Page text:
The A-Z of AGMs: What to expect at the annual shindig
Spring in the City means it’s the time of year when bosses have to leave their executive suites to face their companies’ owners. It’s also a rare opportunity for small shareholders to put questions to the board
A is for Awkward Squad All the big companies have them. They regularly attend annual general meetings (some are veterans of many years) and tend to ask difficult, and sometimes technical, questions that chairmen or women find it difficult to answer.
The really problematic members sometimes have things like accountancy qualifications and thus have the capacity to make directors sweat. They usually get fobbed off with the promise of a letter from the chairman or woman with the answers they want. Sometimes, it's true, they take up a lot of time and prevent others from asking questions. They can cause an F is for Fracas when the chair asks them to sit down.
B is for Board Members of which usually sit at the front of the venue, behind a long table on a raised stage for the bigger meetings. It is considered very bad form for members not to attend, particularly given that non-executive directors receive fairly handsome fees for doing this and putting in a couple of days a month. Independent non-executive directors should be in the majority, at least for companies that are governed properly.
C is for Chairman Or Chairwoman. But there aren't very many of those (see M is for Male). It's their show. They run the meeting but (if they do it properly) they should pass most of the questions on to the C is for Chief executive, who runs the company and who is the person shareholders want to hear from.
D is for Doodling Just keep your eyes on some of the non-executive directors who feel they aren't likely to be called upon to answer questions. You may be able to spot them doing this. It's a good one to add to the card if you're thinking of livening up proceedings with a game of AGM bingo.
E is for Executive There are usually at least two or three of these on the B is for Board. The C is for chief executive, the finance director and maybe one or two others, heads of important business units for example. Their pay is often one of the more heated topics of discussion.
F is for Fracas These are rare, but given the esteem in which our bankers are held, that's actually quite surprising.
G is for Glower A term for the expressions on the faces of the directors when confronted by hordes of little people past whom they are driven in their smart cars before settling down in their air-conditioned offices. That's why the AGM is such a good thing. It's the one day during which executives and other directors have to come down to earth and speak to ordinary people. G is also for goodie bag. Which you might get from some of the consumer goods companies, or retailers, if you're lucky. It's called promoting your product.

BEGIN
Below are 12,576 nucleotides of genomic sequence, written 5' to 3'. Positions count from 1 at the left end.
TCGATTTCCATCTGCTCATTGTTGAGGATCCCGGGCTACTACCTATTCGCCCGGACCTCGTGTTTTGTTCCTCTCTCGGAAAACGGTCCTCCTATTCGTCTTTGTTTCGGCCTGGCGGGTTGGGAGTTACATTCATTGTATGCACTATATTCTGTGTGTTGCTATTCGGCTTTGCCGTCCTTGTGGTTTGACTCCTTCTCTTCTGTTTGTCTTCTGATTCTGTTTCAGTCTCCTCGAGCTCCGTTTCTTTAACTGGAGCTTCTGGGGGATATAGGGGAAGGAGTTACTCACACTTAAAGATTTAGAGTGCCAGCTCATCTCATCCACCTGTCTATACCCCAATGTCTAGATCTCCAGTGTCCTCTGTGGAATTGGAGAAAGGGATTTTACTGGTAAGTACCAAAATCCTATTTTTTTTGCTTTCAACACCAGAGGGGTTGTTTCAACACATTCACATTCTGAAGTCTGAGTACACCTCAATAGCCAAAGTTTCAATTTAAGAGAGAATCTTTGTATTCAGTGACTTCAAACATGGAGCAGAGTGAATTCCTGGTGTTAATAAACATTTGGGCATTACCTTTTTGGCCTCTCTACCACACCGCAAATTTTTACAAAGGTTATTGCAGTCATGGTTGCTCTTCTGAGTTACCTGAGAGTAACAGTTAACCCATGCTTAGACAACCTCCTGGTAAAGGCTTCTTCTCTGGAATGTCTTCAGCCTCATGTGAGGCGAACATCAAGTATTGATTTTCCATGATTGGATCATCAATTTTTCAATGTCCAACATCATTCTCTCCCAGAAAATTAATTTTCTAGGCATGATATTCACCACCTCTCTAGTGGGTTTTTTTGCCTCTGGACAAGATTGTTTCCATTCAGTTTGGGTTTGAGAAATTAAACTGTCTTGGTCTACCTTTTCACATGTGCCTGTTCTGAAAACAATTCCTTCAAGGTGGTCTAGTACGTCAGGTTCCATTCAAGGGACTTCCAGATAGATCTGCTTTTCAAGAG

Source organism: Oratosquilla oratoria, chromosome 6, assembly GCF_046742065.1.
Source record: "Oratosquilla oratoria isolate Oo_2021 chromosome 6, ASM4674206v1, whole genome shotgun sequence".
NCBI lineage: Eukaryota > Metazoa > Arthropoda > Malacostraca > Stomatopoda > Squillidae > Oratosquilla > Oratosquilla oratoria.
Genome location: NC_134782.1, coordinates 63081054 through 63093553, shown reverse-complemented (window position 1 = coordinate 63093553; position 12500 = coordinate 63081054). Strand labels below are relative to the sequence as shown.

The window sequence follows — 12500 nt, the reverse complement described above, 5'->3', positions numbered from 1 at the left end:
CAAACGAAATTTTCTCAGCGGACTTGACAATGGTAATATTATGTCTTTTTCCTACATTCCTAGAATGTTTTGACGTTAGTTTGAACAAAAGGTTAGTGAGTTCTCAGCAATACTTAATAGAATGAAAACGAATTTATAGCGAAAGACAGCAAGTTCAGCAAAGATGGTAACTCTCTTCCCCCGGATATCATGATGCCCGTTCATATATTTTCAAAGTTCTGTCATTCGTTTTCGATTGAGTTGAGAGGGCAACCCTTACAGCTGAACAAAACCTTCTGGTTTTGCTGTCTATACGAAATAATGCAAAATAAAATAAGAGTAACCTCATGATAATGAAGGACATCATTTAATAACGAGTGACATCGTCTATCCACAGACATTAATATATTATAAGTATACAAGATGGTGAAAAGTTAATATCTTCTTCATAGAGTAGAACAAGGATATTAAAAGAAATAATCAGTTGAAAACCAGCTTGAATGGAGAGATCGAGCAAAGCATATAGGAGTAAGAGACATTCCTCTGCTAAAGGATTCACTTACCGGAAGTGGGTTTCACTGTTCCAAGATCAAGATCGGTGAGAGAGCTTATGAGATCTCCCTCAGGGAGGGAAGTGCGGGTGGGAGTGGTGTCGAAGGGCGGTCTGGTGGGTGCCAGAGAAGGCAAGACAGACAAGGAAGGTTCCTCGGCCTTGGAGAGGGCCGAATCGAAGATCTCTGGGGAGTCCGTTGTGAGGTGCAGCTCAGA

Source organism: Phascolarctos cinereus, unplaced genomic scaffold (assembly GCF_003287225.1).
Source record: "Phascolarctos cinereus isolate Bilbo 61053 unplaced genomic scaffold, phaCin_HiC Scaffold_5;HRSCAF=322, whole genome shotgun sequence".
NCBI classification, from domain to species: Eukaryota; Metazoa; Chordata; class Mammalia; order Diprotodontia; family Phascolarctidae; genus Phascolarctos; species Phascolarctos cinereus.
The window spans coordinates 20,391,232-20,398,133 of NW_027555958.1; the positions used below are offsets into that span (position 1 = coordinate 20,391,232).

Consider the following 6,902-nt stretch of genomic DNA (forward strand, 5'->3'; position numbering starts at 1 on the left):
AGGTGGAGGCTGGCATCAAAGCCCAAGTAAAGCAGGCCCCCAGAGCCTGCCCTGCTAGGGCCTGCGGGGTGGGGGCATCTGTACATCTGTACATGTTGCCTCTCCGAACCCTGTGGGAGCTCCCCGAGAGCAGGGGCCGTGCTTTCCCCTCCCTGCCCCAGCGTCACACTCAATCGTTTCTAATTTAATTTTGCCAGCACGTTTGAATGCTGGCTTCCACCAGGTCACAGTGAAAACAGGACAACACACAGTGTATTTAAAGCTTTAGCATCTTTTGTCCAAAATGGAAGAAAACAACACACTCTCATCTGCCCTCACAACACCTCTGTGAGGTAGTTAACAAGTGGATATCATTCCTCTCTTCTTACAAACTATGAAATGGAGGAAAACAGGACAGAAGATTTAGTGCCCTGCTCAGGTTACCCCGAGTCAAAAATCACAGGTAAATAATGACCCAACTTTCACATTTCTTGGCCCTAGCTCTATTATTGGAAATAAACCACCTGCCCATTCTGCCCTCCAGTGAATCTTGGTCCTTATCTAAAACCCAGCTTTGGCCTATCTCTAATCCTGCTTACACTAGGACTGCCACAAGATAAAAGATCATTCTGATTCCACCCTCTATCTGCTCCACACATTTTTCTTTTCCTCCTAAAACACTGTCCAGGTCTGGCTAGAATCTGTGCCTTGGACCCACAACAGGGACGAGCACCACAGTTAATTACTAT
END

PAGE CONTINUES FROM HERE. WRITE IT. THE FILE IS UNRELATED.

H is for Harangue Members of the A is for Awkward squad often do this, to the C is for chairman or chairwoman. Considered poor form, but given the way some companies behave you can understand why they get cross.
I is for Institutions Which never turn up. The big ones tend to be offered privileged access to directors, where they get to ask all the questions they want. Plus L is for Lunch and even W is for Wine, two or three times a year if they're lucky. Some pension funds, it's true, have recently been making an effort to attend AGMs. But they are the exceptions to the rule. I is also for interest group. Charities or other campaigning groups will often buy a share or two so they can attend and ask questions about things such as the treatment of workers, or a company's environmental policies.
J is for Joke Occasionally an enterprising chairman or chairwoman might try to crack one. Sometimes they'll even get a laugh.
K is for Kindle Worth having one of these, or a rival e-reader, if proceedings start to get dull. On it you can buy a little book for just £4 that every shareholder should read. It's called Pay Check: Are Top Earners Really Worth It? and it's by David Bolchover. If you intend to ask a Q is for Question about R is for Remuneration it's well worth reading. It demolishes most of the arguments you will hear from the chairman of the remuneration committee and will be invaluable for putting whoever that worthy is on the spot.